The ability to traverse and explore the world on your own terms is a rare one among Japanese RPGs, particularly today. Fortunately that’s not the only throwback worth mentioning in Octopath Traveler‘s array of classic mechanics. The game also features a class system reminiscent of certain older RPGs to allow for party and gameplay flexibility, something that’s fun in both function and thought. It also features a battle system that some older RPGs would have died for.
Turn-based goodness and random battles galore
You just can’t talk about a game like this without bringing up the battle system, particularly since you end up spending so much time in battle.
There are two things to specifically note about the battle system here: much of combat boils down to weakness exploitation, and the default encounter rate is high.
You spend a great deal of your time in combat in Octopath Traveler due to both of those factors. You will rarely do heavy damage to enemies without breaking their guard, and the high encounter rate means you’ll be running into them every few seconds when exploring.
This is something I have a hard time finding fault with, even if I want to try. I find myself thinking about skill usage regularly because the game demands you exploit their weaknesses to thrive, which makes frequent random battles fun more than frustrating — though it would be disingenuous to say that sometimes the high encounter rate is not frustrating. Sometimes, when you’re just trying to get a chest on a side path and want to keep moving, it truly is.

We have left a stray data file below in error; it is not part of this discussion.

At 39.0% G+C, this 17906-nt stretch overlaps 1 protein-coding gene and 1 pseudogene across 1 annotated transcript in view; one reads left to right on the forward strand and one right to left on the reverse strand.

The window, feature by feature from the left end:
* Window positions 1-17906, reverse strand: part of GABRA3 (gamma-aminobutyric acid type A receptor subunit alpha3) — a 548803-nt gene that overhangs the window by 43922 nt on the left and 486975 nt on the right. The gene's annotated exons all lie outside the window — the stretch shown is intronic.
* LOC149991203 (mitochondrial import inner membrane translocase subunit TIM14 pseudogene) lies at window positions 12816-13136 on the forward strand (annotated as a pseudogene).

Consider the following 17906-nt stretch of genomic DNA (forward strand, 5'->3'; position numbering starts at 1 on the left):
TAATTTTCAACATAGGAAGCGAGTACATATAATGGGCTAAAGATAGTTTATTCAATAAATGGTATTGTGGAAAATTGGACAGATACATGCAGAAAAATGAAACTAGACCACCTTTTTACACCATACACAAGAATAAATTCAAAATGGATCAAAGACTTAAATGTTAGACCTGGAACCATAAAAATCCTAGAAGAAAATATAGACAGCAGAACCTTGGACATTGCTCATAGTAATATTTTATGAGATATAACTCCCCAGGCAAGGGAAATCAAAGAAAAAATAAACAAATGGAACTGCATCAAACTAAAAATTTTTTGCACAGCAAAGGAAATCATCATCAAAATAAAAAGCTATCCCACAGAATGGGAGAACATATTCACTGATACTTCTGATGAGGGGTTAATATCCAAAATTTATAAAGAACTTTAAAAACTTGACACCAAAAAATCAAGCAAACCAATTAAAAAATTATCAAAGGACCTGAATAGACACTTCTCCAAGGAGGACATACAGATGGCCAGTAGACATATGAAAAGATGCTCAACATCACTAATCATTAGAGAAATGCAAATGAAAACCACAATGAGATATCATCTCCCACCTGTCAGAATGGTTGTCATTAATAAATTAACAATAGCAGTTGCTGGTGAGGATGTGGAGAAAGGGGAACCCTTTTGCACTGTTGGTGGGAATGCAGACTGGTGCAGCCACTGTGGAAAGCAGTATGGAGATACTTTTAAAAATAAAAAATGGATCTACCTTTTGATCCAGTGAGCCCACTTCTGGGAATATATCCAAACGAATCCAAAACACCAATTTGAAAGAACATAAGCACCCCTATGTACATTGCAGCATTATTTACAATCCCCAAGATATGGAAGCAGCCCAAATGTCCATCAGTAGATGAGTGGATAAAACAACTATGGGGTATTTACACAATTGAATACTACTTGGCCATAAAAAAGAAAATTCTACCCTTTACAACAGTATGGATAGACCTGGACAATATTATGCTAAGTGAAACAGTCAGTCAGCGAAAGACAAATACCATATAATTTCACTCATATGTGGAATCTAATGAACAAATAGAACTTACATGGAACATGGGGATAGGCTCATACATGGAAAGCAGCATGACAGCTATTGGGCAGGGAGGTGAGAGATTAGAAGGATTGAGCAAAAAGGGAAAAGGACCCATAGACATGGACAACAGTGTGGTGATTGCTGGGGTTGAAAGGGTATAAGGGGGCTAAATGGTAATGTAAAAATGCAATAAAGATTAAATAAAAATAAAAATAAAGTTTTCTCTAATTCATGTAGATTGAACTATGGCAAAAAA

You can curb the high encounter rate using the Evasive Maneuvers special skill, which you’ll get first on Cyrus. Evasive Maneuvers is great when exploring areas where the enemies are weaker than you are but can be a real detriment when you are exploring the unknown and need the EXP from battle. I recommend using it sparingly.
Your party characters play very differently from each other in battle, which is a boon to the combat system. H’aanit can capture monsters and use them as skills in-battle, Tressa can hire mercenaries to swoop in and wail on your enemies with a strong attack, Alfyn can concoct restorative and elemental-exploitative skills in battle by consuming herbs; the list goes on.
The variety in gameplay options between each character keeps battles interesting. Though often the solution to easier battles is to let Cyrus or whoever you are using with the scholar subjob nuke enemies into dust, more often than not each battle will be a little different depending on what you have available and enemy weaknesses.